It’s official, the future of PR, as the marketing materials announced is…wait for it…Cision. It isn’t a choice that has improved over time. This piece is what I wrote in 2007 the last time it changed its name. The new/old name was announced at a very fancy party at the PRSA International Conference last night.
The baffling choice was apparently the strongest among the three brands at-hand: Cision, Visible, and Vocus. They have merged in hopes to take PR measurement and monitoring to a new level. Instead it may be taking them back to the Jurassic age.
They could have chosen Vocus, the largest company of the three, a brilliant marketer that has spent millions over the years promoting its brand and service offering while building a loyal following and stellar platform.
Or Visible Technologies, one of the best social and traditional measurement platforms in the business that I recommend all the time. It is truly one of the top platforms in the industry and known for its state of the art approach to social and traditional media listening.
Instead, they chose Cision…a brand that Vocus and everyone else has been bad mouthing with good reason for years. In a move that was both baffling and incredibly fitting, they promoted themselves by bringing a large dinosaur to the trade show area of this week’s PRSA International Conference.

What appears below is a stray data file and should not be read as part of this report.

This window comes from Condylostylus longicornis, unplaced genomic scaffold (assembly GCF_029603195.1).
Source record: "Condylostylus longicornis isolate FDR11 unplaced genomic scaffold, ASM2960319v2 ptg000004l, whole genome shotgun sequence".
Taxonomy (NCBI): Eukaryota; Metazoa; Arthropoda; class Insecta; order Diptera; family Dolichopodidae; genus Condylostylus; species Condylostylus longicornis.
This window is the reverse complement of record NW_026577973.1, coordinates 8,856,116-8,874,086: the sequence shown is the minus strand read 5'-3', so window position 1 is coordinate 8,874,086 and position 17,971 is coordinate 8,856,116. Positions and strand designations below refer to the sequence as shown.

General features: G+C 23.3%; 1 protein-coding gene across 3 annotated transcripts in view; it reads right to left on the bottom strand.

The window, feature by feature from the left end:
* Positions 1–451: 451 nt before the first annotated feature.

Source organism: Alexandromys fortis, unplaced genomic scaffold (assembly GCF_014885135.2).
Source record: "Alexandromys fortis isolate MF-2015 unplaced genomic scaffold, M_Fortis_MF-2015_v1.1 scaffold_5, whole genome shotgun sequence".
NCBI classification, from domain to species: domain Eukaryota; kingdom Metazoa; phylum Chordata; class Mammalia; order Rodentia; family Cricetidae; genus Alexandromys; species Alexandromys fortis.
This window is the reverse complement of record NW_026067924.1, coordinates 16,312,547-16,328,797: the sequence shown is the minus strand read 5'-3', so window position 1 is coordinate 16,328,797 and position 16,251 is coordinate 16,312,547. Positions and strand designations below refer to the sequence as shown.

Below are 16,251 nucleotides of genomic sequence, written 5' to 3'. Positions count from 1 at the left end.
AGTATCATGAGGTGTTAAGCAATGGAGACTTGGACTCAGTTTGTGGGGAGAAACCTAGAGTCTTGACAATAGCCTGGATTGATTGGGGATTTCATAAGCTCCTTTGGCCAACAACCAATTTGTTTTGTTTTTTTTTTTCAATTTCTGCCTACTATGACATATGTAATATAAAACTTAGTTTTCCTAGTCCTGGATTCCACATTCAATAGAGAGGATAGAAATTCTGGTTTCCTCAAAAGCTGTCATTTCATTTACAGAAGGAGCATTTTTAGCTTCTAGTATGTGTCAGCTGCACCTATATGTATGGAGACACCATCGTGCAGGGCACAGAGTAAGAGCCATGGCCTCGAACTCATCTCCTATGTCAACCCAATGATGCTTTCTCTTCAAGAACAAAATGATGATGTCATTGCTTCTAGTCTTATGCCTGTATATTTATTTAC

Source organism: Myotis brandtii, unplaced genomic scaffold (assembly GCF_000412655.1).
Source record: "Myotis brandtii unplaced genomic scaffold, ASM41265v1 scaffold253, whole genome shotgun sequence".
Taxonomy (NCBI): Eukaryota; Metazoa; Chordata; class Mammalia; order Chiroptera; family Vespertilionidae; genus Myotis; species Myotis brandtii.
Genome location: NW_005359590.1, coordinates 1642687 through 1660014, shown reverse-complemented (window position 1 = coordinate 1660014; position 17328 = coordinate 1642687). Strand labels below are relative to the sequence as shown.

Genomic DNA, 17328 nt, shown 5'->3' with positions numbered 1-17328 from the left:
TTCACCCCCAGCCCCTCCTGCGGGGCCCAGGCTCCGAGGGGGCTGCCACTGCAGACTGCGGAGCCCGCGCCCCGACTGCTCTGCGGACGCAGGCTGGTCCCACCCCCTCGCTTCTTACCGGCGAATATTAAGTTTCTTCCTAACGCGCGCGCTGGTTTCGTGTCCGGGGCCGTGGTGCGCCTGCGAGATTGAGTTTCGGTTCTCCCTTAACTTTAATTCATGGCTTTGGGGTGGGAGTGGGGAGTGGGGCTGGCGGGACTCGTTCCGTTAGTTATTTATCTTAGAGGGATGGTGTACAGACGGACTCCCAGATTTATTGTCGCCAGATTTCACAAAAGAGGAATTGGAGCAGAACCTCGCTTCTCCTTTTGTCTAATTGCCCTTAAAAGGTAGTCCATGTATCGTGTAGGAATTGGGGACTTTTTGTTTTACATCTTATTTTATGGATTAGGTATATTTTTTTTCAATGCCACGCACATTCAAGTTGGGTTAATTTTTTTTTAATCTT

The human in a large rubber dinosaur suit was the perfect representation of the dinosaur of the industry, waddling around among booths, offering platforms that are far more sophisticated and robust. Go figure.
My feelings about Cision are no secret. I’ve told anyone who has asked that using the CisionPoint system is like having a root canal — incredibly painful, takes a long time, and when it’s over you’re left with a feeling that something is missing. Personally, I’d prefer a root canal.
Given the fact that due to the mergers, many of my Delahaye and KDaine & Partners colleagues are working for this brand, I really want to be happy for them. I certainly wish them luck. They’re going to need it.
…The competition is going to have a field day.
[…] First, it’s the usually the biggest company with the worst brand that has the most money. And gets to keep the name. Therefore the better brands get sullied. The brilliant Katie Paine just wrote about this yesterday : […]